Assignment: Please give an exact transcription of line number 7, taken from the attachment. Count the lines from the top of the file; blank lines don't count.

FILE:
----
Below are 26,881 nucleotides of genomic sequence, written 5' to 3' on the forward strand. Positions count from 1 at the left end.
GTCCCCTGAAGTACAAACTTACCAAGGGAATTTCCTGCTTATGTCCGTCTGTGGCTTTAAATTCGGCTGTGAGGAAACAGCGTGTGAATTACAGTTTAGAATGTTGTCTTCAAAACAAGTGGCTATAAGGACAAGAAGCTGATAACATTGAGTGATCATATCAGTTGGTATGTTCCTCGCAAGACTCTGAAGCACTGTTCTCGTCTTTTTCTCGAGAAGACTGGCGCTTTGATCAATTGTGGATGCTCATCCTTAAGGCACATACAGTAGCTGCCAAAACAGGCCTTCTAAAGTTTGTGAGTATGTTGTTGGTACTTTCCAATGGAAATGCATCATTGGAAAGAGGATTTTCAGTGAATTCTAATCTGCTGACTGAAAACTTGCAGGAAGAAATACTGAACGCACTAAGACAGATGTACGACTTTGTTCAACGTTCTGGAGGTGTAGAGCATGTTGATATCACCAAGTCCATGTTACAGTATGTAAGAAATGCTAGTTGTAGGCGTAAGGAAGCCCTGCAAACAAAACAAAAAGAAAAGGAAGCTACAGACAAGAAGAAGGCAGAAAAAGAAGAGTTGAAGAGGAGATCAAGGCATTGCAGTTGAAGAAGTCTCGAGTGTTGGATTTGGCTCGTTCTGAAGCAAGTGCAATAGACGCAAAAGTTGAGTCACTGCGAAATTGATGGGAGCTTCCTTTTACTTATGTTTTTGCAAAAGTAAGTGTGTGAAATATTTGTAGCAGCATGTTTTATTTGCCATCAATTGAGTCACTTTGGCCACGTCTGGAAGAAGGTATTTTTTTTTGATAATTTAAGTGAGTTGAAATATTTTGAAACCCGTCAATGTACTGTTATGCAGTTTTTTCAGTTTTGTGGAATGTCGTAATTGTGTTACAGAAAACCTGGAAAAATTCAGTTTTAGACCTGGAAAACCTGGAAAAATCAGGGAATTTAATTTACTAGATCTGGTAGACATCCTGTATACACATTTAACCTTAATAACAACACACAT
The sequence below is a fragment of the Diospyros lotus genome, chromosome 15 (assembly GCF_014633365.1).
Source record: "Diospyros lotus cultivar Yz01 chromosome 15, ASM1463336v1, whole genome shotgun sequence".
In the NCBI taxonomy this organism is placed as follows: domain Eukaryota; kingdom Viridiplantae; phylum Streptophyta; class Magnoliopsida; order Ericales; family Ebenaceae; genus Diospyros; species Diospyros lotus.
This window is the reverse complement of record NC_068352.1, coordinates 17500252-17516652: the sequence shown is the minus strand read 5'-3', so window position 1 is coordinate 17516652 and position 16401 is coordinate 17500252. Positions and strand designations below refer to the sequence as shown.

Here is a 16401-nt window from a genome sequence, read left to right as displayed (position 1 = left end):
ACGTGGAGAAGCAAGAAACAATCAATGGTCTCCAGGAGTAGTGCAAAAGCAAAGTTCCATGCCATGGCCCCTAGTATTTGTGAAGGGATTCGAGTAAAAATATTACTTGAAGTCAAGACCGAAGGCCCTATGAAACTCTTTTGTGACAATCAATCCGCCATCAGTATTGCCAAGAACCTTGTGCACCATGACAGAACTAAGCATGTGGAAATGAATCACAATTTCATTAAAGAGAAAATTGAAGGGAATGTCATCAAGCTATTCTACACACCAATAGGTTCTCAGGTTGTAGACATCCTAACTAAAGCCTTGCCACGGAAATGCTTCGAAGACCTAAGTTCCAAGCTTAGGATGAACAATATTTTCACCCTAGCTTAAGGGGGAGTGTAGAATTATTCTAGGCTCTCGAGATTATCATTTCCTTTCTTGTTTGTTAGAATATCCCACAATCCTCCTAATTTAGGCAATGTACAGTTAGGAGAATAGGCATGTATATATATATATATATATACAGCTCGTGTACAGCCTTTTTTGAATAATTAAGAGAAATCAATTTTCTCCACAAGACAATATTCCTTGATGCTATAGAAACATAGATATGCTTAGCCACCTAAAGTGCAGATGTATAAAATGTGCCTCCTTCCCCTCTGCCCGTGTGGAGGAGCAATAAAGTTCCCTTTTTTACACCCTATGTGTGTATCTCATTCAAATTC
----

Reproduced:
Here is a 16401-nt window from a genome sequence, read left to right as displayed (position 1 = left end):